Toxoplasmosis is one of the most common opportunistic parasitic diseases in patients living with HIV/AIDS. This study aimed to determine the seroprevalence of Toxoplasma infection in HIV-infected patients and to identify associated risk factors in Toxoplasma seropositive patients. This study was conducted at a regional public hospital in Hat Yai, southern Thailand during October 2009 to June 2010. Blood samples were collected from 300 HIV-infected patients. Each subject also answered a socio-demographic and risk factors associated with Toxoplasma infection. The prevalence of anti-Toxoplasma IgG antibodies in HIV-infected patients was 109 (36.3%), of which 83 (76.2%) had past infection and 26 (23.9%) had recently acquired Toxoplasma infection as indicated by their IgG avidity. Multivariate analysis using logistic regression showed that gender difference (adjusted OR = 1.69, 95% CI = 1.05–2.72) was the only factor associated with Toxoplasma infection. From the results obtained, these HIV-infected patients could be at high risk of developing clinical evidence of severe toxoplasmosis. Therefore, it is necessary to introduce primary behavioral practices to prevent Toxoplasma infection among HIV-infected patients.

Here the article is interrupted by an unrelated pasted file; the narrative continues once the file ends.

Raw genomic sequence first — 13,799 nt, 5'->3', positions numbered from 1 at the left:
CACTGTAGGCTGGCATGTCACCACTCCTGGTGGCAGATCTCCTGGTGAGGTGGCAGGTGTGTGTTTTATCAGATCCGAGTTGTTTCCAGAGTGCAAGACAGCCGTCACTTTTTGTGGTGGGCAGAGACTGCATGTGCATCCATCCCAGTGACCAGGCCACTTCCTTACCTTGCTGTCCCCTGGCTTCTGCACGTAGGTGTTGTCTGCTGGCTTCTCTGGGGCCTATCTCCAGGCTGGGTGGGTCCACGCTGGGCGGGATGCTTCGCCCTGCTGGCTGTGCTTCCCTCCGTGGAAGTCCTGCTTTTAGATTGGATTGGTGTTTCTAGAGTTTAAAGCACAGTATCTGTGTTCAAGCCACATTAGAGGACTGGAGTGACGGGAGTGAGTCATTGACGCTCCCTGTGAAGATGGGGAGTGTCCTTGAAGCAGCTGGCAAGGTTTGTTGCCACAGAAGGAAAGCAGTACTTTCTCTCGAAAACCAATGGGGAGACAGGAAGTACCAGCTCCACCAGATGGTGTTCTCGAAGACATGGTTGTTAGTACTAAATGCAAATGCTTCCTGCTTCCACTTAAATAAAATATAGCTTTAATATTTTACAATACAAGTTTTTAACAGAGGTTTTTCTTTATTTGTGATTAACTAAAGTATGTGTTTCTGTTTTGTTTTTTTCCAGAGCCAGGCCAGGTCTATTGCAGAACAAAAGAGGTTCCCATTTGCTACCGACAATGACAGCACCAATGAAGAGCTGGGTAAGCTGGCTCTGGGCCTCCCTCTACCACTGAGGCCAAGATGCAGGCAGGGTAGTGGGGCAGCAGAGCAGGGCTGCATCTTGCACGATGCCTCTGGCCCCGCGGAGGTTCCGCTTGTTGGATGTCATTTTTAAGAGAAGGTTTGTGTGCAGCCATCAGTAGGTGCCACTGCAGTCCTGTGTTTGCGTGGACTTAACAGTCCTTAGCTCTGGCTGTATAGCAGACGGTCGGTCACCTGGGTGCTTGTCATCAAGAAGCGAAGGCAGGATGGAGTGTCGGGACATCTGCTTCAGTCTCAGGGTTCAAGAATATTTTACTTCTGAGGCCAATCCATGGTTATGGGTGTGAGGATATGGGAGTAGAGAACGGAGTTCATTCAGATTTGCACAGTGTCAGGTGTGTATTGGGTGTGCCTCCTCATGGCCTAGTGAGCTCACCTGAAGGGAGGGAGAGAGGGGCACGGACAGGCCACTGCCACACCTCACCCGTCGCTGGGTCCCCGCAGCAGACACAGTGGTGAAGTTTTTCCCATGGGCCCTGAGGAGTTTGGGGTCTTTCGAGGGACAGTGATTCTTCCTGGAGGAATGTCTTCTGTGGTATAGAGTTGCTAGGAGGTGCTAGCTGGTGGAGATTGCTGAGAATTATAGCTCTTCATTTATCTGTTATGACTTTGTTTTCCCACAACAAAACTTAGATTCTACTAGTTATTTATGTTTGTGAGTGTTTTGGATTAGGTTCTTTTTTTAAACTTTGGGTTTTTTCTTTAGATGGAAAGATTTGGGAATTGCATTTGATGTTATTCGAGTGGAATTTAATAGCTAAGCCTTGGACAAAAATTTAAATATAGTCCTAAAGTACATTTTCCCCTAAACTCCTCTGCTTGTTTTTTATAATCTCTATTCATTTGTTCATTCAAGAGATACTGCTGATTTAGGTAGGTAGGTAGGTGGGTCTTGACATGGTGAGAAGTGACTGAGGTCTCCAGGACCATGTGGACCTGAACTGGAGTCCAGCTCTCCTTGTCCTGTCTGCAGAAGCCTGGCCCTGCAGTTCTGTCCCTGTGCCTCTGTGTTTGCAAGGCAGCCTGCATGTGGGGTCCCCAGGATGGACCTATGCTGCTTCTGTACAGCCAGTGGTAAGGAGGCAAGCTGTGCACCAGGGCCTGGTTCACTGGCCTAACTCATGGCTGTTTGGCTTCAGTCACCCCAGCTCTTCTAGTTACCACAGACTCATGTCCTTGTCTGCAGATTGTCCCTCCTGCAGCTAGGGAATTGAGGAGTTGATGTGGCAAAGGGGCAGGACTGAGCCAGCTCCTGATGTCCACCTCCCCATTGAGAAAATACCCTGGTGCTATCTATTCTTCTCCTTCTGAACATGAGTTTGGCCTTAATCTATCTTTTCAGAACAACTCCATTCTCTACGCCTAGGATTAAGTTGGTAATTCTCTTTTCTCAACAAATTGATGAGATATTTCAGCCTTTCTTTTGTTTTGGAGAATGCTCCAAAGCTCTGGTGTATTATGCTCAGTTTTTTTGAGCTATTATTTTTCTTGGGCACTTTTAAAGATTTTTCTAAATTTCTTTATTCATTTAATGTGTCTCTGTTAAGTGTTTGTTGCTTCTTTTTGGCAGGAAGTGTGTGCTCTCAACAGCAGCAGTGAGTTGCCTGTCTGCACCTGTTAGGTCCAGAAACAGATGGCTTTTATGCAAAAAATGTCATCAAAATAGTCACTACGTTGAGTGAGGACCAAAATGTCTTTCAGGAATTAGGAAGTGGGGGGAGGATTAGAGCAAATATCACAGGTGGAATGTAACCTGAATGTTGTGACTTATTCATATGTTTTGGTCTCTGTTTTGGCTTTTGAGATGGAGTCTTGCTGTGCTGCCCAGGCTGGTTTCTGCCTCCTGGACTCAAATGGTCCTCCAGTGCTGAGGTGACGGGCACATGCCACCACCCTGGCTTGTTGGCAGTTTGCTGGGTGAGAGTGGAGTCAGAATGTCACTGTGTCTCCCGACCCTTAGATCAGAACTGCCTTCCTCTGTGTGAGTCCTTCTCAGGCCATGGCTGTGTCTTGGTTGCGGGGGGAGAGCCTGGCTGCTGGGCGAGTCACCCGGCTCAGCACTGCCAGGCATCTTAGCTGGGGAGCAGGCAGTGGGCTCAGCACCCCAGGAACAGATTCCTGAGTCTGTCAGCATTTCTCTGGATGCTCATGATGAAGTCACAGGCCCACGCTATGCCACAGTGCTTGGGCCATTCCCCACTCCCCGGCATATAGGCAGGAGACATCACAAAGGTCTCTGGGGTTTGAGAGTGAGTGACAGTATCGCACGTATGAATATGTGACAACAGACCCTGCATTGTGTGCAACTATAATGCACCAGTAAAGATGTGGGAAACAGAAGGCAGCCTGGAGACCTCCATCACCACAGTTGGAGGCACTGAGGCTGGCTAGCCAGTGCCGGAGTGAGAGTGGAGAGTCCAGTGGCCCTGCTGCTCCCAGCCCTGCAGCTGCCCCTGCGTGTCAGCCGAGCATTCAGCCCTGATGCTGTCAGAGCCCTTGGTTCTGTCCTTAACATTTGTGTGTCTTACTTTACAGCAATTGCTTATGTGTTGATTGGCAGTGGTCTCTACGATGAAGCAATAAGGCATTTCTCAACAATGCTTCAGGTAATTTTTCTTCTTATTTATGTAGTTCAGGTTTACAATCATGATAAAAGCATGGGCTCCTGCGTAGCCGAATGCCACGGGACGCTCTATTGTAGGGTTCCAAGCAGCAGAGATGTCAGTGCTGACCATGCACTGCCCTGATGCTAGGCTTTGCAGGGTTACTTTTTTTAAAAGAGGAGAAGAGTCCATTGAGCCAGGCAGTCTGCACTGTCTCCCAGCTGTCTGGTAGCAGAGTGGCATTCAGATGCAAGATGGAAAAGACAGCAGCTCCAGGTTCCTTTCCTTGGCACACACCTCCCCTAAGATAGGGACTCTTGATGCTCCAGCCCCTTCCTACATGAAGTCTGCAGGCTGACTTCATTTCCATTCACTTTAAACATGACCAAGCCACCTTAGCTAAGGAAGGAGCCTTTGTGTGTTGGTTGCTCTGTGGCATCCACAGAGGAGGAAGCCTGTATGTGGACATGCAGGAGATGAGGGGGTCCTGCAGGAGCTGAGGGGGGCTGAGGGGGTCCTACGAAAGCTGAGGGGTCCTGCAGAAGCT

BackgroundLeishmaniasis caused by two new species of Leishmania; L. siamensis and L. martiniquensis have been recently described in Thailand. The disease has mainly been documented in AIDS patients from southern Thailand. In this study, polymerase chain reaction (PCR) was used to determine HIV-Leishmania co-infection in southern Thailand.MethodsOne ml of saliva and 3 ml of EDTA blood were collected from HIV-infected patients for PCR detection of Leishmania DNA, cloning and sequencing. The positive PCR samples were then cultured on Schneider’s insect medium.ResultsThree out of 316 saliva samples collected from HIV-infected patients were found to be positive for Leishmania DNA (0.95 %). Among the positive samples, one patient was observed with disseminated cutaneous lesions and also tested positive via saliva, whole blood and buffy coat in PCR. The second case presenting with nodular lesions also gave a positive saliva test via PCR two months prior to buffy coat. This diagnosis was confirmed by microscopic examination and a culture of biopsy samples from a nodule. The last case was an asymptomatic Leishmania infection which tested PCR positive only in saliva with a consecutive sample collection conducted for three months.ConclusionsThe prevalence of Leishmania infection in HIV infected patients within this study is 0.95 %. Leishmania DNA was detected in saliva by PCR prior to blood and buffy coat of two HIV infected patients. Early detection of Leishmania DNA in saliva would be beneficial for the follow up of asymptomatic Leishmania infected patients, the early treatment of leishmaniasis and for surveillance survey purpose. However, full evaluation of sensitivity and specificity of this technique with a large cohort of patients is required before deployment.